In the final analysis the profesSional staff will make the decisions for the Consolidated System. Just as in the public Board of Education of Grand Rapids, the staff will come with recommendations to the board. Almost never does a board member object. Why not? Because the professional staff is supposed to know the problems first hand, while the board member admits that he does not. Further, as a professional who is supposed to know the answers, the educator speaks to laymen who presumably do not know the answers. They are awed by his professionalism. Each of the board members has his own profession, business or work. He thinks of himself as being competent in his own field, but too busy to become conversant with the problems of the schools. By the same token, he views the professional educator as competent in the pedagogical field and tends to take his opinions without thorough evaluation.

Still another practical problem may well arise with the formation of a Consolidated Board. Already, and for some years past, membership on the Christian High Board has been viewed as a prestige position by many. The latest list of nominees to the Christian High Board tends to confirm the idea that one must be a professional man, a Calvin professor or a business executive to qualify for nomination. One problem arises from the fact that these men do not think like the production workers and tradesmen in our ranks, nor do such people have the financial problems of the majority of parents in the Christian Day School movement. The “elite” never need to ask the price, nor to weigh relative values in terms of price. They know what they want and are well able to pay for it.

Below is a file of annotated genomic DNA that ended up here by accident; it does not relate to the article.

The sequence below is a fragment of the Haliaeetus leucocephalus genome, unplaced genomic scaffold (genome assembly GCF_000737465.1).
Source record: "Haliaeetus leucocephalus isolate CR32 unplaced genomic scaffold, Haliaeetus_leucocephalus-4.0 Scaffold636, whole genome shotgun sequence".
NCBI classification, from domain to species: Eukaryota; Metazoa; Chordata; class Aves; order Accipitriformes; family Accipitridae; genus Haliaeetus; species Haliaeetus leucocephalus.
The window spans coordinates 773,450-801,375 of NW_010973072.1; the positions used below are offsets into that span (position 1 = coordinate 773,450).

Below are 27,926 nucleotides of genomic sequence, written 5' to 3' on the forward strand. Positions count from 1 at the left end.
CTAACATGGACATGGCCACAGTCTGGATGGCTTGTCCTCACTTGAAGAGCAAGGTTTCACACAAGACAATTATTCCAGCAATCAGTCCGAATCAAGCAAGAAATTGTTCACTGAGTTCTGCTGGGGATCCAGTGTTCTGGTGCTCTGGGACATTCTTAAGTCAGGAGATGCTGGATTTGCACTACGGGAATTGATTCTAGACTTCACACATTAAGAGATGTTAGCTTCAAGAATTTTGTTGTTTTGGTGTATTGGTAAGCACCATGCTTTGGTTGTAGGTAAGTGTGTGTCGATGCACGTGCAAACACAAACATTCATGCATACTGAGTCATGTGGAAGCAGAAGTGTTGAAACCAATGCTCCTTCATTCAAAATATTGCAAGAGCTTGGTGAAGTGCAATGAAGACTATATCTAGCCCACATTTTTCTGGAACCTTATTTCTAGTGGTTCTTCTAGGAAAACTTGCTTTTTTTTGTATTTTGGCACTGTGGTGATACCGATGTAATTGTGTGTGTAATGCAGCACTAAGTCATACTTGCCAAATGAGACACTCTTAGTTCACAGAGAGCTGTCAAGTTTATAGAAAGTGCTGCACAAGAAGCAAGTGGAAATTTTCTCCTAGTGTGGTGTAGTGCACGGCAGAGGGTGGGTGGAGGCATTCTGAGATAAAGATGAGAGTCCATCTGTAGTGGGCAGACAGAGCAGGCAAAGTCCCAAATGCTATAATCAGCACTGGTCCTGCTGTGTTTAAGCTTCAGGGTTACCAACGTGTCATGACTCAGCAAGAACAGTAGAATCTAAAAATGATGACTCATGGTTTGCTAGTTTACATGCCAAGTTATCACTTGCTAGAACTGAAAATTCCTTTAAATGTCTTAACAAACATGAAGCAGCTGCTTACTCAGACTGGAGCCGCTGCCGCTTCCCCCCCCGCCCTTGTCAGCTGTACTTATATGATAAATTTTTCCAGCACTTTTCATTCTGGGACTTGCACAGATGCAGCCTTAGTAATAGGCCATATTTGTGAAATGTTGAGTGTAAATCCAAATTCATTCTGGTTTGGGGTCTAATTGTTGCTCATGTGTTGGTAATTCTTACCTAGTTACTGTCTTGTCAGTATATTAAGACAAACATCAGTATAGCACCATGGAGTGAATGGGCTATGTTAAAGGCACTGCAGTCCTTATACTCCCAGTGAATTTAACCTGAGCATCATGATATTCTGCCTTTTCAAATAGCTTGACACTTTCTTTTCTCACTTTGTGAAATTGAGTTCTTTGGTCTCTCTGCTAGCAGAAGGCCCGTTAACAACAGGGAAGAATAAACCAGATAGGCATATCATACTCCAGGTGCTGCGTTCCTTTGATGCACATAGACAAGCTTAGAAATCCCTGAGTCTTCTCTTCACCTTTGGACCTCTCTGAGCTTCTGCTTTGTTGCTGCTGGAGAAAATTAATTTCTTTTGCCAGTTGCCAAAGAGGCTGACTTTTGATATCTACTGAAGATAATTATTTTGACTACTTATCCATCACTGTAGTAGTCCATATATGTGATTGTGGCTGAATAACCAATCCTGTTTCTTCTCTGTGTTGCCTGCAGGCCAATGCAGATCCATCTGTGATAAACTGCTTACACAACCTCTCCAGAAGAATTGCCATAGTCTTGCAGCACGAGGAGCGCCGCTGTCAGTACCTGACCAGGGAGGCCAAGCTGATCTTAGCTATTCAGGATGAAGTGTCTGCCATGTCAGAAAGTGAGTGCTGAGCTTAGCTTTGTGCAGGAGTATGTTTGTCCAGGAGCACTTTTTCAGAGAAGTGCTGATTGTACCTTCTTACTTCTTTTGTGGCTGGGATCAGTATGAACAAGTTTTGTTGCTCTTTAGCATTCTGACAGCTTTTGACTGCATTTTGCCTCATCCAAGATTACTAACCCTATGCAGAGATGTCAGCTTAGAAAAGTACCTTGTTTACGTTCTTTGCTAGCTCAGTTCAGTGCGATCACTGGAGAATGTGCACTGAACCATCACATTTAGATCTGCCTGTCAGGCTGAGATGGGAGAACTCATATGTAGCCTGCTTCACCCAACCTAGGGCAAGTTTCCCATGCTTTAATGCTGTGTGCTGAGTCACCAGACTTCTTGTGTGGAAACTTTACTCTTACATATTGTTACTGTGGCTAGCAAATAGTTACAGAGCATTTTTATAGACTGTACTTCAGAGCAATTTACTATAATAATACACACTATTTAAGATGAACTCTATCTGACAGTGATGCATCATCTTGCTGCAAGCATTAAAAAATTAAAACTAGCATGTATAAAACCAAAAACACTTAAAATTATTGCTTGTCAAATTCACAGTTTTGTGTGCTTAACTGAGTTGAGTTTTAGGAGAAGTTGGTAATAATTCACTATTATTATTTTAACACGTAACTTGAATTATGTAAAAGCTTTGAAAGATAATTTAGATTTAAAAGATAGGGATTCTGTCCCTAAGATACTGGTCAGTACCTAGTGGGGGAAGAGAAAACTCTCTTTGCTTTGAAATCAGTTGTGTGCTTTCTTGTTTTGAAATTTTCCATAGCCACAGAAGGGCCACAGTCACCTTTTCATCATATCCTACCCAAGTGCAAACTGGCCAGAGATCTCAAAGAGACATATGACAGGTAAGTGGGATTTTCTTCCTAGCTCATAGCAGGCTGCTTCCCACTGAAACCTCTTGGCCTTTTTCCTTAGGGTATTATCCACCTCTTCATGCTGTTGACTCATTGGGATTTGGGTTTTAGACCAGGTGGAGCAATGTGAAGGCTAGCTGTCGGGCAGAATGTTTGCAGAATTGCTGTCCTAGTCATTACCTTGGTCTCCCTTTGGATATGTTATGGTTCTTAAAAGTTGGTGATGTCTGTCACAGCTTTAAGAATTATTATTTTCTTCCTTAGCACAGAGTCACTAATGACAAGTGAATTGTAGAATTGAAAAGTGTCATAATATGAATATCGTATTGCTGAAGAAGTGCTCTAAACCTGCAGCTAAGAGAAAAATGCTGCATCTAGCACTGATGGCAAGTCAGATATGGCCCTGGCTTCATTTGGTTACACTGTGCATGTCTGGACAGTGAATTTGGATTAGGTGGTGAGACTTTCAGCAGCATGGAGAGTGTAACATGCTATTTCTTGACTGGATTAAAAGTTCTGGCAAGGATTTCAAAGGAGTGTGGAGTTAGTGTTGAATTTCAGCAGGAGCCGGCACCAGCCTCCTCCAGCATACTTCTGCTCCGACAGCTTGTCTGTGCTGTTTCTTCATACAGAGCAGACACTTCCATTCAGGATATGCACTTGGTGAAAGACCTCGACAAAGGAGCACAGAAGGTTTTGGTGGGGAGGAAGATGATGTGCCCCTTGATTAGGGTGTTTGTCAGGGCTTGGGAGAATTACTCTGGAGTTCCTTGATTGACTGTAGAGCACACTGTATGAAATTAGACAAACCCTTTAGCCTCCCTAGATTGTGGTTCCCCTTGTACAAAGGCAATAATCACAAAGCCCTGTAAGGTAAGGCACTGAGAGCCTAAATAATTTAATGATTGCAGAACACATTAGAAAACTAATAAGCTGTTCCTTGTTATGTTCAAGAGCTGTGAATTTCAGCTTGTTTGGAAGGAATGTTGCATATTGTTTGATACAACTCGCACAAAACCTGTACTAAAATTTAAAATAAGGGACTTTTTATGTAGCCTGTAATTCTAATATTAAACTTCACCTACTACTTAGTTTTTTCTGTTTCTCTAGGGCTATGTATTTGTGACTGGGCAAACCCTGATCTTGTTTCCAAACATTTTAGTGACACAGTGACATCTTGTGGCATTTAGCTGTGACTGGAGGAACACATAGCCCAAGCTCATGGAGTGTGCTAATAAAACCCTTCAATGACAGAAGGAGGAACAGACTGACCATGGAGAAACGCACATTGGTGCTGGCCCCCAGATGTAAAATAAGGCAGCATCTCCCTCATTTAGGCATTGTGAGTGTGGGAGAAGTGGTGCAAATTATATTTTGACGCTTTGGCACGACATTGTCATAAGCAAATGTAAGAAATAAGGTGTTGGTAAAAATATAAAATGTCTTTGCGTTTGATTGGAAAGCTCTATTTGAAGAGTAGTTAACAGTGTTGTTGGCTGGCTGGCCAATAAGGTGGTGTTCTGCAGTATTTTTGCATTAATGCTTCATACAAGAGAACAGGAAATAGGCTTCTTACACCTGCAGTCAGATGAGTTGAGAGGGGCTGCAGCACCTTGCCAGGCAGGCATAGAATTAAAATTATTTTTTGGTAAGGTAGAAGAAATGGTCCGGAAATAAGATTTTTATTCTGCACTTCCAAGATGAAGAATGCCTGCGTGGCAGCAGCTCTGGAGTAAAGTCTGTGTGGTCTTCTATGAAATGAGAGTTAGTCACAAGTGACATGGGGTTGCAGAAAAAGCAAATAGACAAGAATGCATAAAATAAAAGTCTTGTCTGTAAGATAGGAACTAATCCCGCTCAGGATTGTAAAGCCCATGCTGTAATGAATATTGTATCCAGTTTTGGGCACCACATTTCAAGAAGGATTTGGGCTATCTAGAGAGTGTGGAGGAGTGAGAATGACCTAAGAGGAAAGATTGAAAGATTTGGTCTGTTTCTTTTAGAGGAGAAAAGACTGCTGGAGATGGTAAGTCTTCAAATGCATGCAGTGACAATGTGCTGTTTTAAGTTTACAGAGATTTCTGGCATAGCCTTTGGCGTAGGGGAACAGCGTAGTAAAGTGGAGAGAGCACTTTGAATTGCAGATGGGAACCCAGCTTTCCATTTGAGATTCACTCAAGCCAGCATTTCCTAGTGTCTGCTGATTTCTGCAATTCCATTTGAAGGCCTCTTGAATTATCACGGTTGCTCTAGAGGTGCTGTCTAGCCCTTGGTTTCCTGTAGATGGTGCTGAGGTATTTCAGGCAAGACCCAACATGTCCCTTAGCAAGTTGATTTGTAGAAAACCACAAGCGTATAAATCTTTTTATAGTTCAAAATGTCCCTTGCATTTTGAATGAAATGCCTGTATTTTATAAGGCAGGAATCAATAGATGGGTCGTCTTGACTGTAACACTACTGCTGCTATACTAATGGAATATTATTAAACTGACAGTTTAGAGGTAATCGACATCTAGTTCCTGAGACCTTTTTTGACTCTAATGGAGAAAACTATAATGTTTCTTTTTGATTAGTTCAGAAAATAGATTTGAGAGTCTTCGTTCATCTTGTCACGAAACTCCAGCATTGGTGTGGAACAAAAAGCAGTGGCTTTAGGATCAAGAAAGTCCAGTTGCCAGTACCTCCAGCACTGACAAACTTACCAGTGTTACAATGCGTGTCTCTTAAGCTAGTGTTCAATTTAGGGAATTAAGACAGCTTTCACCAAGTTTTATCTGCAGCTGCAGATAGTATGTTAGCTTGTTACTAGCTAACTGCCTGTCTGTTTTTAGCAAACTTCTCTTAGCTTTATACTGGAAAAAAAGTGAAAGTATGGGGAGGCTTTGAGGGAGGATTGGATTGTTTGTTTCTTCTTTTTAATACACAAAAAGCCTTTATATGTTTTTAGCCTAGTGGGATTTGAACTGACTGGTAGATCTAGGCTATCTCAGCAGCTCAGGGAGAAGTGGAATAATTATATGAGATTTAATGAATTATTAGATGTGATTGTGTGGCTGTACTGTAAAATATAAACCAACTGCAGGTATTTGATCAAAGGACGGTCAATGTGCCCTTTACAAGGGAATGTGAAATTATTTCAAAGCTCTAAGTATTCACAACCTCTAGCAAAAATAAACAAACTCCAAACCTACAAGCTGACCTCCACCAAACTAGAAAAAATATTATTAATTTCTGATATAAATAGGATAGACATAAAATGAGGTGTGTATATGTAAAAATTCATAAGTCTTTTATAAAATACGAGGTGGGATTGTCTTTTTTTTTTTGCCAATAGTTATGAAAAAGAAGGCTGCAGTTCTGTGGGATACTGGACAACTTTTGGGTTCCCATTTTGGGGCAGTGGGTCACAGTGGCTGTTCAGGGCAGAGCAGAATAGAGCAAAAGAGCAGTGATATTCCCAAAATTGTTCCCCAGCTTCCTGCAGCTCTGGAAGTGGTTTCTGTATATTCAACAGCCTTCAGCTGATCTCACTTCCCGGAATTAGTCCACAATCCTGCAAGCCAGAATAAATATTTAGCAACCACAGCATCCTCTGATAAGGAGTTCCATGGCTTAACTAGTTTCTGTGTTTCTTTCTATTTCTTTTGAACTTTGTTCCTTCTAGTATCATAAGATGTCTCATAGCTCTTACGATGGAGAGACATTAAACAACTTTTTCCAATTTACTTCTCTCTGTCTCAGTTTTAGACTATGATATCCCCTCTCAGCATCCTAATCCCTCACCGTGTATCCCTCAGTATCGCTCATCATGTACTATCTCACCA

As long as the schools remain independent, at least some “working” people will be elected to the individual boards, if not to the Christian High Board. We contend that we need just such people on Christian School Boards. We need production workers, plumbers, mechanics and other laboring people. We need them for two different but related reasons. We need them, first of all, because they have had life long experience in weighing values against cost. An auxiliary program may be fine in a school, but not if it means that numerous families may be compelled to withdraw their children by reason of cost. Already one school in Grand Rapids has empty class rooms and, while differences of opinion have been expressed concerning the reason, at least some maintain that this particular school has priced itself out of the range of a number of families in the area. To boast about an extensive program in the fine arts has a hollow ring, when less affluent families have been compelled to withdraw their children from the school because of the cost of such a program.